When in a new environment - Its all about the socialization of your Pom as a puppy.   If this happens, they should be able to adjust to new environments just fine.    They are not necessarily timid and sometimes may be too overly confident.   Be sure to monitor and make sure their new environment is safe for them.

 

Care:

        Feeding -  A grown Pomeranian eats 1.25 - 2 cups daily depending on their size.   Normally, feed  .65 - 1 cup in the morning and once again in the evening.   Please choose a high-quality food with high protein.  This is very important for the healthy growth of your Pom.

        Grooming - At 2 - 3 / week.   However, will need to groom more often (brush daily) during the shedding seasons in the spring and fall.   This is when they change their coat.   You will also want to brush their teeth 3 - 5 times/week to get mouth bacteria down and their pearly whites shiny clean.

        Exercise - They need 1/2 hour daily.    They can get this by playing indoors with toys or going for walks with you.

        As a Puppy - As the puppy matures, they will need more exercise.   A good starting point is to provide 5 minutes of exercise/month of age.   For example, if your puppy is 4 months old, he should get 20 minutes of exercise daily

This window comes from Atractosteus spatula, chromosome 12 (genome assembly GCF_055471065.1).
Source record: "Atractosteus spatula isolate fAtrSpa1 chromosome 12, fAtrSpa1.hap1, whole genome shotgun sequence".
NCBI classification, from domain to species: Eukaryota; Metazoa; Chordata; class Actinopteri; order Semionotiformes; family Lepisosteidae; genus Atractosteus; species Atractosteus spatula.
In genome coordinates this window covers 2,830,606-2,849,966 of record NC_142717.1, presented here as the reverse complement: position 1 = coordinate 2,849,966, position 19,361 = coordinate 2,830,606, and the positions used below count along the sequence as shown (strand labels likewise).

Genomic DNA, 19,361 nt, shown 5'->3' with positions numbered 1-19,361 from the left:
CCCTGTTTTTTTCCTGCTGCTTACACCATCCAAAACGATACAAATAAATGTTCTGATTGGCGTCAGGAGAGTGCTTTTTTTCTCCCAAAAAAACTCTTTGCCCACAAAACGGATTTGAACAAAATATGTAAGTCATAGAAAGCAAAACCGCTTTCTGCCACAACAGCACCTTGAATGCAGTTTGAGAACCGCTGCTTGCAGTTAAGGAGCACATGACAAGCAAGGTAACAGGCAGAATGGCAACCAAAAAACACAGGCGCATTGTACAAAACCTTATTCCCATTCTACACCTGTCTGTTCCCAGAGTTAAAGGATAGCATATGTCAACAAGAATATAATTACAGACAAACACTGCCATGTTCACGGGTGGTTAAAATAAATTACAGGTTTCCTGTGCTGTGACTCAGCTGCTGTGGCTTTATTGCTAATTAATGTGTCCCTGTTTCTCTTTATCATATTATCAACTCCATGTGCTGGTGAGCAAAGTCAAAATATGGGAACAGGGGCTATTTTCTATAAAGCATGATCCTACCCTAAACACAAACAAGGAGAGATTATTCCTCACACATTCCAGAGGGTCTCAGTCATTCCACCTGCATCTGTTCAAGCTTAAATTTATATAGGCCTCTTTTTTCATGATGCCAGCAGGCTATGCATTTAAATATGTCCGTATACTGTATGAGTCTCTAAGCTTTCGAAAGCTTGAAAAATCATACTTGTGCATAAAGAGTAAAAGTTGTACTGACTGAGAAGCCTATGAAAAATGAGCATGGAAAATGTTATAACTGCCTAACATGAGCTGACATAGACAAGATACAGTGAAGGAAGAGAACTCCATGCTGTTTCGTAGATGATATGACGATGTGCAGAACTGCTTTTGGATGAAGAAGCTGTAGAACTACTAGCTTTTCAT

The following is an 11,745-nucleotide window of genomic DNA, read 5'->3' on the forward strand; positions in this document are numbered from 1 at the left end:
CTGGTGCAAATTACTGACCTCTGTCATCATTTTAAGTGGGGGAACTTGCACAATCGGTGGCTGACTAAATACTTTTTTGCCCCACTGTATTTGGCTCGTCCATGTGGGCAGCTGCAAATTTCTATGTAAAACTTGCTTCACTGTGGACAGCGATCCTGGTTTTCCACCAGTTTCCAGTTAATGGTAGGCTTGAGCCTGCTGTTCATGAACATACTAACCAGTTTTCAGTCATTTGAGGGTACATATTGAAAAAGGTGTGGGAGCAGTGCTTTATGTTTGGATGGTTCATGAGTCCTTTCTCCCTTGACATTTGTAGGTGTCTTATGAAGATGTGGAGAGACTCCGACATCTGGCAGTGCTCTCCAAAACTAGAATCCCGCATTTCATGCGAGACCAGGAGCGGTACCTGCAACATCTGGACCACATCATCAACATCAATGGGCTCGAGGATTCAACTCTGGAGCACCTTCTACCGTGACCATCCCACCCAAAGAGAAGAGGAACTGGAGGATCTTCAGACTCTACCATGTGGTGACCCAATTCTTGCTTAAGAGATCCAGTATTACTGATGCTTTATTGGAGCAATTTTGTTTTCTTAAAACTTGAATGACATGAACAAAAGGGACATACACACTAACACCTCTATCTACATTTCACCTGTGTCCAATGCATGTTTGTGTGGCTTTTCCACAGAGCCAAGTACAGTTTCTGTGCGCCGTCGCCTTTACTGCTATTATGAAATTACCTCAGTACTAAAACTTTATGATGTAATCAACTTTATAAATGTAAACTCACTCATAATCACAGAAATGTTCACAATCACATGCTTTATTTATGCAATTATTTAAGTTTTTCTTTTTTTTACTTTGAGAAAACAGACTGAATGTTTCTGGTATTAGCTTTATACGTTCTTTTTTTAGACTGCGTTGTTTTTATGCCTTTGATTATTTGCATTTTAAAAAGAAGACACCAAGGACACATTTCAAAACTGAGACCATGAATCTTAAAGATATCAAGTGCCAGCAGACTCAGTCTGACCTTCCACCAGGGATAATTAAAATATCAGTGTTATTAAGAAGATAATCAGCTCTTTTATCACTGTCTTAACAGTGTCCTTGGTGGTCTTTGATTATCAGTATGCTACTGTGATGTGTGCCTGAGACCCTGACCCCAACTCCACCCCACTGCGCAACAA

Common Health Issues:  

  • luxating patellas (kneecaps slippage)
  • hypothyroidism
  • collapsing tracheas
  • congestive heart failure
  • seizures
  • early tooth loss
  • alopecia X (black skin disease)

 

 

Rescues/Clubs:  

Breeders:

 

There are a lot of things to think about when searching for a reputable Pomeranian breeder.  

 

We encourage you to check out the Breeder Referral information (from American Pomeranian Club) to learn about reputable breeders.

It’s full of a wealth of information on questions to ask, things to look for, the different types of breeders, and all the good, bad, and ugly of the breeding world.     Educate yourself with the facts first before talking to a breeder for the love of the Pomeranian Breed!

You can also find a list by state of breeders in good standing with the American Pomeranian Club:  http://www.americanpomeranianclub.org/member_roster.htm

 

 

Watch this intro video on the Pomeranian!

 

 

 

 

 

 

Thinking about getting a Pom?

 

 

We want to hear from you - comment below!

 

Want to learn about other dog breeds?  Read about the Border Collie Dog breed, the Labrador Retriever dog breed, and the German Shepherd dog breed.

Leave a Comment